Telegraphic. —A telegraph station is now open at Scfton, in the county of AshleyLongdeach Assessment Court. —A full report of the sitting of this Court appears els 3 where.
Tea Meeting.— The Presbyterian annual tea meeting was held on Tuesday. An extended notice appears elsewhere.
The San Francisco Mail.— The outward mails for the United Kingdom &c., via San Francisco will close at the Ashburton post-office on Saturday next, at 9 a.m.
Mount Somers. —We understand it is contemplated by the Presbyterian community of Mount Somers to hold a tea meeting and entertainment next month in the Mount Somers school-room. Trespass. —Some persons have been in the habit of shooting tame pigeons and ducks upon Mr. Hay T. Smith’s land, and as the thing has become a nuisance to him he announces that persons trespassing on his land with dog and gun will be prosecuted.
Musical. Possessors of pianos and organs out of tune or that inquire repairing in any way, will now have an opportunity of having their instruments attended to. Mr. Symons, a gentleman well known as an adept in this particular business, is now on a visit to Ashburton, and may be communicated with at the Somerset Hotel.
Correction. damage occasioned by the storm last week, we referred to a Corcoran windmill, belonging to Messrs. Jameson and Roberts, as having come to grief through the gale. We have been informed, however, that the temporary damage was sustained by the oversight of a workman who had been engaged in its construction. Important Land Sale. —Messrs. Matson and Co. will hold a sale to-day at the Town Hall of about a thousand acres of the Fairfield estate, in small blocks suitable for dairy farms and suburban residences. From its near position to the township, this property ought to be productive of some considerable competition, being just opposite Mr. Hay T. Smiths farm and the racecourse.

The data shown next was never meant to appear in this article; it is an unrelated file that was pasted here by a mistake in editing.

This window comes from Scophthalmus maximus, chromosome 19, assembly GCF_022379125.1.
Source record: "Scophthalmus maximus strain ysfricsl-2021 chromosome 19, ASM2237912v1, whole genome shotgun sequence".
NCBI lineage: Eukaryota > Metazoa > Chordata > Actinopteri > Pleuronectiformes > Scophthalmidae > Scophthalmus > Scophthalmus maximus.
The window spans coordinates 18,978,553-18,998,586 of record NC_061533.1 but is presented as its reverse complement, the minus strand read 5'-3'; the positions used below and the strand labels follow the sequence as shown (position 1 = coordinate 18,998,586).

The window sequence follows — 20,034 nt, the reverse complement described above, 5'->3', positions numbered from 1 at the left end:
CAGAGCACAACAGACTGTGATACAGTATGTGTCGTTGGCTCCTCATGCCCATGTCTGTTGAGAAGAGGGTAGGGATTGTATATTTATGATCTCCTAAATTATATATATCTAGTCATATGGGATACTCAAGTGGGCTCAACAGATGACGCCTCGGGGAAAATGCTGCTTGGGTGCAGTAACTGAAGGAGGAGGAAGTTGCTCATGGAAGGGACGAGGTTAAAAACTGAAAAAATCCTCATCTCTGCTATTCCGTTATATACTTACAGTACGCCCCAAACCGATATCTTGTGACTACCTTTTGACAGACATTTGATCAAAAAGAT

St. George’s Day. The Lyttelton Times is somewhat in error over an announcemment made on Tuesday that, being St. George’s Day, the banks would be closed. St George’s Day, according to the “ Southern Provinces Almanac,” is on Friday nest, and on that day the banks will be closed. The Times paragraph has been written, or at least printed, too soon.
New Business. Our enterprising townsman, Mr. Thomas Quill, is about to add a useful branch to his present business in the shape of a wholesale wine and spirit store. The want of such an establishment has long been felt, where those citizens who do not care to frequent the more public bar,, can call as at any other place of business and make their purchases. Mr. Quill, as soon tho necessity presented itself, with commendable promptitude, entered into the necessary arrangements for the completion of the project, and announces the opening of the warehouse for Monday next.